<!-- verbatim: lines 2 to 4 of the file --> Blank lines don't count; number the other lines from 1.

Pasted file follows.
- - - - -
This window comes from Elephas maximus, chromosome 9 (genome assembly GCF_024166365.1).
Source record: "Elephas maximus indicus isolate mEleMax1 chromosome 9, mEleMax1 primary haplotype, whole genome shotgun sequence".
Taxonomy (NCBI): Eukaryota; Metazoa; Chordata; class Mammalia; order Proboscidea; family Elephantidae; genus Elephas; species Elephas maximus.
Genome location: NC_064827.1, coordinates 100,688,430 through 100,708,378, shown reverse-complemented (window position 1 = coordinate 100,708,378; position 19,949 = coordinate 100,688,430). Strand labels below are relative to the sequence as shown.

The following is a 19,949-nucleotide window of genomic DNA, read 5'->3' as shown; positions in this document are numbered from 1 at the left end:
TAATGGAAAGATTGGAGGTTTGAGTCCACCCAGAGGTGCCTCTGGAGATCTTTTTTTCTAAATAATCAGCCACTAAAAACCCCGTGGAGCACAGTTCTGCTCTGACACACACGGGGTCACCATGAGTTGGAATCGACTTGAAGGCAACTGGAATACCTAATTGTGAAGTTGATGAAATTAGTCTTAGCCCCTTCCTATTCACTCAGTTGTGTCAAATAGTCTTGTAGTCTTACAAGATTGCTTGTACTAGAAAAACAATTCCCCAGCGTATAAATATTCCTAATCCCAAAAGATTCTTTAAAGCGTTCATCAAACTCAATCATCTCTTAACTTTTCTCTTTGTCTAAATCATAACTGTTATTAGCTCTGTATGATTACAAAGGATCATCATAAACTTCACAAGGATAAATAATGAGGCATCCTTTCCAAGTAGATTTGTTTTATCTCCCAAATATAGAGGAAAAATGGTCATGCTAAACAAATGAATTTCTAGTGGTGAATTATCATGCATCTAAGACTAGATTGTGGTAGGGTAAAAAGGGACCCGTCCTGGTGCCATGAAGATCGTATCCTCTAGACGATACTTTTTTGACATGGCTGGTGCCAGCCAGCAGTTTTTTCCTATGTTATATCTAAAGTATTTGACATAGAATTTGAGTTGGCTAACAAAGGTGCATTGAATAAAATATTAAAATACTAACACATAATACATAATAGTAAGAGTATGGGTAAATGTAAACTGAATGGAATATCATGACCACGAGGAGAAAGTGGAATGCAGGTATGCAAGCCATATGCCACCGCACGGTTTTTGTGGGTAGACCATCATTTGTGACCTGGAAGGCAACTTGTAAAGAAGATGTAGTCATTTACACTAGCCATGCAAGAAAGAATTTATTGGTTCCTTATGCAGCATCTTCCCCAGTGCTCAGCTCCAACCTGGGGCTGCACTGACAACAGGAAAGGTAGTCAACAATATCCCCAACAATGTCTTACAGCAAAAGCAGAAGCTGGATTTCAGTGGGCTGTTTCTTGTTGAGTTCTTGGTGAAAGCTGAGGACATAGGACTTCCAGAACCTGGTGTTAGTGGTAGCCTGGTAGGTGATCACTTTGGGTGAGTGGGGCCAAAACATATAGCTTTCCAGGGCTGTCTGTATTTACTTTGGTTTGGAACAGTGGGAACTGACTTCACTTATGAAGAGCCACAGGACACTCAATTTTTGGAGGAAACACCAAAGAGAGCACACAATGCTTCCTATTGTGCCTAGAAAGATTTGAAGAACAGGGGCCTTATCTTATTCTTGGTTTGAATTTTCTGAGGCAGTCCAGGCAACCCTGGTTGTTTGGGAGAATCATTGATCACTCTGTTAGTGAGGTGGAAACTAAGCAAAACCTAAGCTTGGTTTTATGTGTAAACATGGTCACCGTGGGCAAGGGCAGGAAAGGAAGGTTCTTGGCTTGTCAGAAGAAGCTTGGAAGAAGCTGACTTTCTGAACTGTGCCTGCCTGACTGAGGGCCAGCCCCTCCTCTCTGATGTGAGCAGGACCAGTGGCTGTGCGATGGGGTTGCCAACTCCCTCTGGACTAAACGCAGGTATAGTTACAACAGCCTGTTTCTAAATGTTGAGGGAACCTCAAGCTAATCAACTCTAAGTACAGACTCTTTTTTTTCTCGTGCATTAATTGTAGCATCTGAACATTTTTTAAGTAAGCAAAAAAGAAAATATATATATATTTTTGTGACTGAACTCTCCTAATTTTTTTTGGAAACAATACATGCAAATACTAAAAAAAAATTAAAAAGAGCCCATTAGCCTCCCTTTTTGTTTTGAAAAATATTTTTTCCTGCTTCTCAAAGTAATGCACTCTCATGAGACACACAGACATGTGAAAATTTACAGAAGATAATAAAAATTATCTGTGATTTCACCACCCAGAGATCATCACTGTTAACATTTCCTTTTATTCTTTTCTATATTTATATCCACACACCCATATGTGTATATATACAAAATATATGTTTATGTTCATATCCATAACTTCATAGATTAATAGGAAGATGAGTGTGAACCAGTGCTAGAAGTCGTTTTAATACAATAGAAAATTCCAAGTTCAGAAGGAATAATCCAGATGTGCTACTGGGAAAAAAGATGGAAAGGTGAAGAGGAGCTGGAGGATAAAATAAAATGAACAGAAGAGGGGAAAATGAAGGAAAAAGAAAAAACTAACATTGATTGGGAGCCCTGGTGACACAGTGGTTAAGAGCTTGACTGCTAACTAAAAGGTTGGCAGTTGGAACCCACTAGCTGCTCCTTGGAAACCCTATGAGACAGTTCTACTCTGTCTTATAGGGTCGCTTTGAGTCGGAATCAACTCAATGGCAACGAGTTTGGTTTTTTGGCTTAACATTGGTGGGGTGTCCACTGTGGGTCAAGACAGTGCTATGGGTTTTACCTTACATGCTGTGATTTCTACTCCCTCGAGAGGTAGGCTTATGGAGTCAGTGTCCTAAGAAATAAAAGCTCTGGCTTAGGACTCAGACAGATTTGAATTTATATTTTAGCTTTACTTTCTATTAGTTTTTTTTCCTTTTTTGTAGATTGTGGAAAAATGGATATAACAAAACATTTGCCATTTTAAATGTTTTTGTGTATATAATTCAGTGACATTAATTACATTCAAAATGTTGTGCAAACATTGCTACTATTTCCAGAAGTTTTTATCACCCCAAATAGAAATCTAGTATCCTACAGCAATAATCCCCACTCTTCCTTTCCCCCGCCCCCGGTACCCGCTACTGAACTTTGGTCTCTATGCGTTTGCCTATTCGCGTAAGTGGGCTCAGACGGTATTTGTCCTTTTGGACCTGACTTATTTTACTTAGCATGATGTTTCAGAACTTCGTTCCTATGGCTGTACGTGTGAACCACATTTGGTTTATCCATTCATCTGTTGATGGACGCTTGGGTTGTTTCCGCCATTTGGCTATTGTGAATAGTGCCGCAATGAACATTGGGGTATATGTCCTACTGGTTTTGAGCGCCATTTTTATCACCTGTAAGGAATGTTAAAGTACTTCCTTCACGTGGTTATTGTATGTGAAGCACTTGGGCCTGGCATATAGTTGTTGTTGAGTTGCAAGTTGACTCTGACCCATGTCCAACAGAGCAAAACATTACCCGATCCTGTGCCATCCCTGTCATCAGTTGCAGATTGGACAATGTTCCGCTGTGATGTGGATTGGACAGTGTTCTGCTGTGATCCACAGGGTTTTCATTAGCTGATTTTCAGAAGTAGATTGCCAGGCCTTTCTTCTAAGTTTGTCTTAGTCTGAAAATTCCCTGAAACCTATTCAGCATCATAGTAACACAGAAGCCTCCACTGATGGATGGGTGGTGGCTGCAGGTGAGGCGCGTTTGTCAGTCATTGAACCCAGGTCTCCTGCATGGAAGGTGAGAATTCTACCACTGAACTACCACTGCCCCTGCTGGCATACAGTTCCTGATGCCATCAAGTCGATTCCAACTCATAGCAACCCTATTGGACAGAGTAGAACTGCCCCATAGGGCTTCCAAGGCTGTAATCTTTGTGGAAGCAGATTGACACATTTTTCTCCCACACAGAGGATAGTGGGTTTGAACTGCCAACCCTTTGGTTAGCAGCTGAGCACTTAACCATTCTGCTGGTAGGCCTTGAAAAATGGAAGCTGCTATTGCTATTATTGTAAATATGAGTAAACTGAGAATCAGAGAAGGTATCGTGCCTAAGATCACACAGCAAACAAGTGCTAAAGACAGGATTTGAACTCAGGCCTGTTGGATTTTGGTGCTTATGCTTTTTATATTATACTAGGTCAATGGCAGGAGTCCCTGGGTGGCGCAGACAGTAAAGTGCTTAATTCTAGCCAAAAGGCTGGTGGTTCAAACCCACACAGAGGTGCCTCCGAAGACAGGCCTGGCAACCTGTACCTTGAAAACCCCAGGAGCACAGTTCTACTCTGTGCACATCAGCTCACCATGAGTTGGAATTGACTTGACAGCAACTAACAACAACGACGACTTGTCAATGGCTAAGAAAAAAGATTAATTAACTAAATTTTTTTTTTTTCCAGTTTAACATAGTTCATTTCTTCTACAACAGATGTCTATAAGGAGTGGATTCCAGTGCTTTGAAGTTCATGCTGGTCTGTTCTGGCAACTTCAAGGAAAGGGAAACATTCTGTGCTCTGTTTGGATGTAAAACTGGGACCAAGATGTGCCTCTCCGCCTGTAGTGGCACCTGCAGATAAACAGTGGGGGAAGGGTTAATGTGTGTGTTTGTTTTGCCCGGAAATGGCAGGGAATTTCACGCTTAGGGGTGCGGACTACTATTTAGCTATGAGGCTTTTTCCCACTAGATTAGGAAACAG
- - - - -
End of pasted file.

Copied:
Source record: "Elephas maximus indicus isolate mEleMax1 chromosome 9, mEleMax1 primary haplotype, whole genome shotgun sequence".
Taxonomy (NCBI): Eukaryota; Metazoa; Chordata; class Mammalia; order Proboscidea; family Elephantidae; genus Elephas; species Elephas maximus.
Genome location: NC_064827.1, coordinates 100,688,430 through 100,708,378, shown reverse-complemented (window position 1 = coordinate 100,708,378; position 19,949 = coordinate 100,688,430). Strand labels below are relative to the sequence as shown.